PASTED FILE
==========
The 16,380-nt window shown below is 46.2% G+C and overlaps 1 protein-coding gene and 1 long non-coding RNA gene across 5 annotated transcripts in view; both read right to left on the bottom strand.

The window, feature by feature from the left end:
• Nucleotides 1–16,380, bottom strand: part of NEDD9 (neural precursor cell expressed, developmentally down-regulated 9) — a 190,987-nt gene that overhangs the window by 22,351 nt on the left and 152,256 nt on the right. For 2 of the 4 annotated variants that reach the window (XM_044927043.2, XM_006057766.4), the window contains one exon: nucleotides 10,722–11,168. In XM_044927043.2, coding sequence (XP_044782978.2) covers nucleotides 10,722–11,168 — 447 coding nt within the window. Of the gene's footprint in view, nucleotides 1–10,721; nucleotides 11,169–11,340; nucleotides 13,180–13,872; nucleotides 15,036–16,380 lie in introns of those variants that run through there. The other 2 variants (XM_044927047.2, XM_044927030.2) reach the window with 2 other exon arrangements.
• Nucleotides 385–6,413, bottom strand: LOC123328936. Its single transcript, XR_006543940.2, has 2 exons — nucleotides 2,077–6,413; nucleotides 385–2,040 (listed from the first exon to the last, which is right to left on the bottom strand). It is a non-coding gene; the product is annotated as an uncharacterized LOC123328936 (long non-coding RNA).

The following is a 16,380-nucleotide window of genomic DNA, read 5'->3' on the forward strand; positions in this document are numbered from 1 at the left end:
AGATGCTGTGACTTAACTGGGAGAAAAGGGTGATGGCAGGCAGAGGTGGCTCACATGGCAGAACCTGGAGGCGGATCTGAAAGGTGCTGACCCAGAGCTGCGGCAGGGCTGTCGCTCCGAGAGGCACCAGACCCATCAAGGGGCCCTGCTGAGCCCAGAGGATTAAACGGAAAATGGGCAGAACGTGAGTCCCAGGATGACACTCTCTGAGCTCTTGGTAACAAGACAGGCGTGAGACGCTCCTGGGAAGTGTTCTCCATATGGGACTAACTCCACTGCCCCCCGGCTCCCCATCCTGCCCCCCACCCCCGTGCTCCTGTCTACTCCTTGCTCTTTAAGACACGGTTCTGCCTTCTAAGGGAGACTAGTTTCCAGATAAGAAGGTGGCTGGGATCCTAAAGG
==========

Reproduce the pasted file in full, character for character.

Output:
The 16,380-nt window shown below is 46.2% G+C and overlaps 1 protein-coding gene and 1 long non-coding RNA gene across 5 annotated transcripts in view; both read right to left on the bottom strand.

The window, feature by feature from the left end:
• Nucleotides 1–16,380, bottom strand: part of NEDD9 (neural precursor cell expressed, developmentally down-regulated 9) — a 190,987-nt gene that overhangs the window by 22,351 nt on the left and 152,256 nt on the right. For 2 of the 4 annotated variants that reach the window (XM_044927043.2, XM_006057766.4), the window contains one exon: nucleotides 10,722–11,168. In XM_044927043.2, coding sequence (XP_044782978.2) covers nucleotides 10,722–11,168 — 447 coding nt within the window. Of the gene's footprint in view, nucleotides 1–10,721; nucleotides 11,169–11,340; nucleotides 13,180–13,872; nucleotides 15,036–16,380 lie in introns of those variants that run through there. The other 2 variants (XM_044927047.2, XM_044927030.2) reach the window with 2 other exon arrangements.
• Nucleotides 385–6,413, bottom strand: LOC123328936. Its single transcript, XR_006543940.2, has 2 exons — nucleotides 2,077–6,413; nucleotides 385–2,040 (listed from the first exon to the last, which is right to left on the bottom strand). It is a non-coding gene; the product is annotated as an uncharacterized LOC123328936 (long non-coding RNA).

The following is a 16,380-nucleotide window of genomic DNA, read 5'->3' on the forward strand; positions in this document are numbered from 1 at the left end:
AGATGCTGTGACTTAACTGGGAGAAAAGGGTGATGGCAGGCAGAGGTGGCTCACATGGCAGAACCTGGAGGCGGATCTGAAAGGTGCTGACCCAGAGCTGCGGCAGGGCTGTCGCTCCGAGAGGCACCAGACCCATCAAGGGGCCCTGCTGAGCCCAGAGGATTAAACGGAAAATGGGCAGAACGTGAGTCCCAGGATGACACTCTCTGAGCTCTTGGTAACAAGACAGGCGTGAGACGCTCCTGGGAAGTGTTCTCCATATGGGACTAACTCCACTGCCCCCCGGCTCCCCATCCTGCCCCCCACCCCCGTGCTCCTGTCTACTCCTTGCTCTTTAAGACACGGTTCTGCCTTCTAAGGGAGACTAGTTTCCAGATAAGAAGGTGGCTGGGATCCTAAAGG